Loving You (Minnie Riperton)

(1975) ... at time of year it's great to be able to open your windows and let the fresh air in ~ likewise this much played UK # 2 hit (US # 1) which wafts over you like a gentle breeze with a backdrop of birdsong, nicely relaxed and chilled out ~ the only UK hit for the singer who, sadly, within a year of its success was diagnosed with breast cancer and died in 1979, at the tragically young age of 31

Mambo No. 5 (A Little Bit Of...) (Lou Bega)

(1999) ... one of the biggest hits worldwide in the run-up to the Millennium, # 1 across Europe including the UK and his own country, Germany, also in Australia where it was '99's best selling single. A relentlessly cheery tune which everyone seemed to be humming, inspiring a child-friendly cover version by CBeebies' very own Bob The Builder which topped the chart two years later. Fans of The Royle Family will remember the famous scene where Jim and Twiggy are stripping wallpaper in time to the Lou Bega single which happens to be playing on the radio

Reflections: 52 years ago ~ 1967

Matthew And Son (Cat Stevens)

... title track of his debut album and a mega-successful single ~ a song written by Cat around the same time became a big hit for one of the toppermost groups of the time - coming up shortly ** ..

Jimmy Mack (Martha Reeves & The Vandellas)

... instantly catchy, familiar Motown toe tapper ~ surprisingly, it only got as high as # 21 in the UK ~ first AND second time around, faring no better as a 1970 reissue than on its first outing

The Days of Pearly Spencer (David McWilliam)

... much played on the offshire pirate radio station Radio Caroline but never a chart hit until Marc Almond covered it in the early '90s. According to Wikipedia on t'internet, it's a song about a homeless man McWilliams had encountered in his native Northern Ireland, featuring "a sweeping orchestral arrangement and a chorus sung as if through a megaphone. This low-tech effect was actually achieved by recording the vocals from a phone box near the studio!"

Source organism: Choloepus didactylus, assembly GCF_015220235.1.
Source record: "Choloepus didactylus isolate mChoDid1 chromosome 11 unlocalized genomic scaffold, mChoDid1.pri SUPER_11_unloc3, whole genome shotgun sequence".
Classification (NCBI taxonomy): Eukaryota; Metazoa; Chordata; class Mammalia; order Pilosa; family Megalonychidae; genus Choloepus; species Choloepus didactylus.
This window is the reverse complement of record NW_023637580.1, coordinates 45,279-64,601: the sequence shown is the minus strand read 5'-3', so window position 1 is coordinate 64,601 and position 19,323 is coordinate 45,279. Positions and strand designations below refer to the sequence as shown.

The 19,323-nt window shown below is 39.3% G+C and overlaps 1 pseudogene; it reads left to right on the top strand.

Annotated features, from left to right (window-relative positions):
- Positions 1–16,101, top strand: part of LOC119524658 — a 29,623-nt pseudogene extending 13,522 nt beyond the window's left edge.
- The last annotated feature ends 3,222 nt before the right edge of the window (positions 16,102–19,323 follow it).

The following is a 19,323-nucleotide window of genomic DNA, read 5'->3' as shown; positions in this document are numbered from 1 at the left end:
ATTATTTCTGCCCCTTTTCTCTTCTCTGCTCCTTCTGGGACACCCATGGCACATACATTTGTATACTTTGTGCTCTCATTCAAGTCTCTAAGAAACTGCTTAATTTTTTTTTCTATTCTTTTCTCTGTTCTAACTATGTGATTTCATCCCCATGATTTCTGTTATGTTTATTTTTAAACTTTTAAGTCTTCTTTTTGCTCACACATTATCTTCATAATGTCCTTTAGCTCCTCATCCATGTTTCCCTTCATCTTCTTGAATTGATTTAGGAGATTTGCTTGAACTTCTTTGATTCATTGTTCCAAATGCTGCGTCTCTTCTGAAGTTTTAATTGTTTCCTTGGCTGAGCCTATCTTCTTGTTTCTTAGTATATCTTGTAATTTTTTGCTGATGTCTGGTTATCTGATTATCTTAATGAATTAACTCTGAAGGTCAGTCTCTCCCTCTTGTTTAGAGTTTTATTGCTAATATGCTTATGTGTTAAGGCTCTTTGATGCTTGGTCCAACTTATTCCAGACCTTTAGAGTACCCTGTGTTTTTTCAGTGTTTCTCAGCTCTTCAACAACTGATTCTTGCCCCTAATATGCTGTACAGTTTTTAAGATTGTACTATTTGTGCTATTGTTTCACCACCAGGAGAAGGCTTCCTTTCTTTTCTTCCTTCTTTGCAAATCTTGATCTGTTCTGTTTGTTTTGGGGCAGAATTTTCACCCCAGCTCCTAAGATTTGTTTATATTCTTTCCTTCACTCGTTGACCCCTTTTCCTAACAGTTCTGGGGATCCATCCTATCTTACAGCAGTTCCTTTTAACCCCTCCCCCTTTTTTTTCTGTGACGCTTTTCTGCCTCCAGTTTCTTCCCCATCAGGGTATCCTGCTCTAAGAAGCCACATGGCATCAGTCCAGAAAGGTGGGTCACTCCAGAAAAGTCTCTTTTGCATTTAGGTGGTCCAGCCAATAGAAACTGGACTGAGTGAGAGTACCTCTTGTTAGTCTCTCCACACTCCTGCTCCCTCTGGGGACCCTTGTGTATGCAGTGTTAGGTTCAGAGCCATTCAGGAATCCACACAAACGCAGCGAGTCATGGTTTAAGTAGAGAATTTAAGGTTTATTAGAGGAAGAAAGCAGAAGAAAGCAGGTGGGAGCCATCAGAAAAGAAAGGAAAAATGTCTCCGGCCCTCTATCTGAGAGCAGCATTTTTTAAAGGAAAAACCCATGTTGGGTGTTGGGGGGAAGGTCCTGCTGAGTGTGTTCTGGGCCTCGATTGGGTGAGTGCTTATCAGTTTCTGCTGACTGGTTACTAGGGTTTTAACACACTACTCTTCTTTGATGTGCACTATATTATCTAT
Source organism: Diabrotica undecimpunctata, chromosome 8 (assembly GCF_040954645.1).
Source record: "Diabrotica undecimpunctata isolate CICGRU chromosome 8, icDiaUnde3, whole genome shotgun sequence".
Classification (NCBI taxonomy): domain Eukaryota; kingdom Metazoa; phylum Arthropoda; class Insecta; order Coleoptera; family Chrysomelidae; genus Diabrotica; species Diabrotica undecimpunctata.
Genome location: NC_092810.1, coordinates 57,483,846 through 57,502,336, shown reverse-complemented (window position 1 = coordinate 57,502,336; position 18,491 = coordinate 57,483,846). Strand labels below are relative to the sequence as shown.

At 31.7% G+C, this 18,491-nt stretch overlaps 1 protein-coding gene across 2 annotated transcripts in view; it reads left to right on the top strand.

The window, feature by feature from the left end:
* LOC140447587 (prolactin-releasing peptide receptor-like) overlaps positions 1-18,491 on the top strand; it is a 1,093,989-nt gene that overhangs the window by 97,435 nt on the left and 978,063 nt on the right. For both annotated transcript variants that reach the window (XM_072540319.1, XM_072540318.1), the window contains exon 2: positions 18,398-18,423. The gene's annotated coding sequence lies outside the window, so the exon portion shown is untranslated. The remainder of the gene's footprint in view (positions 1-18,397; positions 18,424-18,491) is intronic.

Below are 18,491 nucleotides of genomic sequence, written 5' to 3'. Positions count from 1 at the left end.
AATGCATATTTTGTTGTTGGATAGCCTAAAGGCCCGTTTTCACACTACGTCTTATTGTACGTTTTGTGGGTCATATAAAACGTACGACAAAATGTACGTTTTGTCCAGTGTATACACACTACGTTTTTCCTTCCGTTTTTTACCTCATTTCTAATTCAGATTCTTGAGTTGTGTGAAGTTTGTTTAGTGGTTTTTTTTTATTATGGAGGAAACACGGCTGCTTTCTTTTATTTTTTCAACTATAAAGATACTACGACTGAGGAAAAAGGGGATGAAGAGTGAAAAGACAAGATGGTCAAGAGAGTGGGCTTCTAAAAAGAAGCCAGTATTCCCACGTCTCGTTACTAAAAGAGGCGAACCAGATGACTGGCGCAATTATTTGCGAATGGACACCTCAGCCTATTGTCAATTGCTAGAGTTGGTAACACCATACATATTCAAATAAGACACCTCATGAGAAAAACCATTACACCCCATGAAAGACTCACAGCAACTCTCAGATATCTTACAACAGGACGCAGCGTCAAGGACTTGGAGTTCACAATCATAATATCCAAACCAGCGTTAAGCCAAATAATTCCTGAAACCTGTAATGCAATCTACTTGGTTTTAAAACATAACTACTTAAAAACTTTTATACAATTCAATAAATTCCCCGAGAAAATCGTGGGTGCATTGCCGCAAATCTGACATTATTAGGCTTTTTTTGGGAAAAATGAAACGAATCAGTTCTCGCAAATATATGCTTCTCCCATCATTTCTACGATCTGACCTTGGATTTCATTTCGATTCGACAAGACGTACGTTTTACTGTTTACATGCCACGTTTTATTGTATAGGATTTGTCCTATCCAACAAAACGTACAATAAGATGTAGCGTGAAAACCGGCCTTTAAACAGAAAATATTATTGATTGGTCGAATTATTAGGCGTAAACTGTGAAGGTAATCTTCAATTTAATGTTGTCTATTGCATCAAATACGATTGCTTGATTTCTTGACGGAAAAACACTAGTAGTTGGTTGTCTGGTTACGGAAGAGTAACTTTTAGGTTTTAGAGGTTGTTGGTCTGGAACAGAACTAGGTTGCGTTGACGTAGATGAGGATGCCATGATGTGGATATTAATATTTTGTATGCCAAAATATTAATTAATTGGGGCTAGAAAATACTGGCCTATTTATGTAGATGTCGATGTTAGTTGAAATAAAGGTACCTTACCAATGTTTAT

Here Comes My Baby (The Tremeloes) **

... here it is, that other big hit written by Cat Stevens - his own version remained as an album track but The Tremeloes made it an instant success as a single in the Top 10

Puppet On A String (Sandie Shaw)

... having started the show with the UK's most recent Eurovision winner, this is the one which earned us our first ever victory ~ a marching tune which brass bands in our part of the world were quick to add to their repertoire

I'm A Believer (The Monkees)

... written by a then up-and-coming songwriter Neil Diamond ~ the biggest of the group's impressive run of hits most of which followed one after another within the space of a few short months. On that rapidly growing list was another Diamond song ~ A Little Bit Me, A Little Bit You



Rhapsody In Blue (Rick Wakeman)

written by George Gershwin, arranged by Tony Visconti

from the album Rhapsodies (A&M Records, 1979)

Mike Wallbank

the show that time forgot

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Pop nostalgia, spanning several decades, with the main focus on the '60s, '70s and '80s. The weekly 'music blog' for the Tameside Radio show of the same name.